Archives > Allen American > News
House committee hears school gun proposal
By Conner Hammett, firstname.lastname@example.org
A Dallas state legislator has asked a House committee to approve a bill that would allow school districts to designate volunteering school employees as armed "school marshals."
Freshman Rep. Jason Villalba (R--Dallas) told the Homeland Security and Public Safety Committee Thursday that HB 1009, or the Protection of Texas Children Act, would not be a "teacher carry bill," but the creation of a new law enforcement position in the state of Texas.
Under the bill, participating school districts could allow one teacher or administrator per campus of 400 students or less to receive 80 hours of training from the Texas Commission on Law Enforcement Officers to keep a firearm under lock-and-key for use in the event of an armed attacker.
Villalba said while many school districts already have School Resource Officers or, in some cases, dedicated police departments, the cost has become more prohibitive in recent years.
"We anticipate that school districts will pick up this tab, but it's not required by law. It's only at their discretion," he said, adding the state will not offer any funding to the program.
Thirty minutes of testimony followed Villalba's presentation to the committee. Ramiro Canales, speaking on behalf of the Texas Association of School Administrators, applauded the bill and the ability of school districts to opt in our out of participating.
"We understand this is a very sensitive and emotional issue, and teachers want to do what's best for their children, and this is only one of the tools they can use to do so," he said.
Reid King, a parent of six and former high school teacher, questioned the need for the bill and the associated costs and expressed a preference for allowing concealed handgun-licensed teachers to bring their weapons to school, an option some school districts in Texas have already undertaken.
"We do not need to create an additional position with related expenses to protect our schools," he said. "Law enforcement currently has a presence on high school campuses. What is needed is to allow teachers who currently hold a license to protect themselves and their students from harm."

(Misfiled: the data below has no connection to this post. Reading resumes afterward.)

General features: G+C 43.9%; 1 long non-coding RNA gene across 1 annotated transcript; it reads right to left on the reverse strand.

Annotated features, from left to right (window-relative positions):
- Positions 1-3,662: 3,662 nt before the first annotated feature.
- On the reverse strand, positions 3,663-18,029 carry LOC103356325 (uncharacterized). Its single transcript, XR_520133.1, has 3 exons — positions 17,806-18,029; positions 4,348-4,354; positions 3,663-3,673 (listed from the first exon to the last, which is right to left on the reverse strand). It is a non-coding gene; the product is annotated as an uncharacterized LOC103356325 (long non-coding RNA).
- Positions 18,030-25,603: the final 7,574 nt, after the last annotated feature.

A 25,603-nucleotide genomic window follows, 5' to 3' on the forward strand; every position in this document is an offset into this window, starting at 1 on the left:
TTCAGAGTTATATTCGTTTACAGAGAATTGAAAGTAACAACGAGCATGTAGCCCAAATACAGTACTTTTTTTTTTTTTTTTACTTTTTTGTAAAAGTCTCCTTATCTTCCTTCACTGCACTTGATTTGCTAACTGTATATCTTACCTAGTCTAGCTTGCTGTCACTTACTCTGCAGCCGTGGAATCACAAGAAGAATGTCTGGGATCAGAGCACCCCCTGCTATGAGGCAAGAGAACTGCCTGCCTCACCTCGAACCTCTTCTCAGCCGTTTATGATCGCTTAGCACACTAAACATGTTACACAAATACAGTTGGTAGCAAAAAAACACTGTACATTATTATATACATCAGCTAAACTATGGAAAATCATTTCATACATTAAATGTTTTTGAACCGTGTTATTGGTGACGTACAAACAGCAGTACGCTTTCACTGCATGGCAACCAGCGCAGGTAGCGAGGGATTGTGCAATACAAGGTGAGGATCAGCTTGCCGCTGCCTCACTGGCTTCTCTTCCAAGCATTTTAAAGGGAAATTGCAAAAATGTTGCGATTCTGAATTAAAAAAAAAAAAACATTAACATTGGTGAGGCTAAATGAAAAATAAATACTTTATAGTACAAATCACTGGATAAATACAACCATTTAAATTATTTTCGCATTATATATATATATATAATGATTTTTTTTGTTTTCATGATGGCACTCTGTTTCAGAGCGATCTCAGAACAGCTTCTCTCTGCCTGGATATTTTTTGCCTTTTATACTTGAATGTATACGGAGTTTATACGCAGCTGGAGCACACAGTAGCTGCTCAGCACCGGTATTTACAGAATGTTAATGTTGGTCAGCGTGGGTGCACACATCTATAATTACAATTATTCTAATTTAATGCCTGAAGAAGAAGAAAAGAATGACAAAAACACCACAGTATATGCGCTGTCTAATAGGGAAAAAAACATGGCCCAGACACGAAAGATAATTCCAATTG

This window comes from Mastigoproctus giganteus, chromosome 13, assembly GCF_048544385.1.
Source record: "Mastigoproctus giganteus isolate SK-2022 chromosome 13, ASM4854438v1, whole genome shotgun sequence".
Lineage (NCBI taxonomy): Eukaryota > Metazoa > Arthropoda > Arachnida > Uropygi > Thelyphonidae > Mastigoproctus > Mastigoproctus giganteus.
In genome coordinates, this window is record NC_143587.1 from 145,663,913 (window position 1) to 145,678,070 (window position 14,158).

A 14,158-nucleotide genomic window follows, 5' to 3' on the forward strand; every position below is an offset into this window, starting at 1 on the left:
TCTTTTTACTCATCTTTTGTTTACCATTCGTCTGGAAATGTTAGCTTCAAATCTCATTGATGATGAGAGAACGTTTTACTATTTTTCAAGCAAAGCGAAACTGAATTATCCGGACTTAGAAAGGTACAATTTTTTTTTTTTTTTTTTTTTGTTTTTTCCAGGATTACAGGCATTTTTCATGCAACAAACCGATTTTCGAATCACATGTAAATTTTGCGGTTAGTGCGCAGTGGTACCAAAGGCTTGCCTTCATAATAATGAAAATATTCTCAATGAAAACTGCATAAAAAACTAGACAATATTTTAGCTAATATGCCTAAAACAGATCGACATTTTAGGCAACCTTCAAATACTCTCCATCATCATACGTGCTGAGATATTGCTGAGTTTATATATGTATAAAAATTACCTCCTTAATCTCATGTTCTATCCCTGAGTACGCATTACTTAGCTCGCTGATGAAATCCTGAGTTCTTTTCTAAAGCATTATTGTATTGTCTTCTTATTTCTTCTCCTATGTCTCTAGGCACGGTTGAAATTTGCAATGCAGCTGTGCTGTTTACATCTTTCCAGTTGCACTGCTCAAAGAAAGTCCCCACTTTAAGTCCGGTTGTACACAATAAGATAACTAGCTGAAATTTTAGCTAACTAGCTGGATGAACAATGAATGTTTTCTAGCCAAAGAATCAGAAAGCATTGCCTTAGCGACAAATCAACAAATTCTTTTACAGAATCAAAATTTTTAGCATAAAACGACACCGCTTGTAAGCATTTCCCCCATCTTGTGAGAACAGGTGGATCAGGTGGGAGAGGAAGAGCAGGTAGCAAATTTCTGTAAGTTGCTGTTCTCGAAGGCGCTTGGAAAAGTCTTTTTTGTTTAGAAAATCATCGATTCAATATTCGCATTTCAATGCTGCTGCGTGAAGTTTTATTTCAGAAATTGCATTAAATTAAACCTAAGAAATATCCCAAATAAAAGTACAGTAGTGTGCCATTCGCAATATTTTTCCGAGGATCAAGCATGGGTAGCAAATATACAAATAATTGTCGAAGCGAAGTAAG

Ted Melina Raab, speaking on behalf of the Texas chapter of the American Federation of Teachers, said a survey of 2,000 of the chapter's members showed 65 percent preferred law enforcement and school security officers bear the responsibility of responding to a possible school attack.
"The basic idea here is that any guns on campus should be in the hands of fully trained law enforcement officers -- not teachers, not people who are partially trained to do it," he said, adding the bill gave the "appearance of security at a much lower cost."
Charley Wilkison, speaking for the Combined Law Enforcement Association of Texas, said his organization reluctantly came to the conclusion to support the bill since the organization would rather see a licensed peace officer in every school.
"If we're not going to have a police officer in every school, as we probably need, then we'd prefer a CHL holder have that 80 hours," he said.
Villalba closed by stressing the thoroughness of the research that went into the bill, ranging from talking to parents and teachers to examining existing studies.
"The time for action is now, and gentlemen, we're going to lead in the nation in what we're going to do in Texas to protect our children," he said.
The bill is currently pending in the Homeland Security and Public Safety Committee.
In no way do they represent the view of Starlocalnews.com
Only your Member ID will be posted with the comments.
Become a Registered User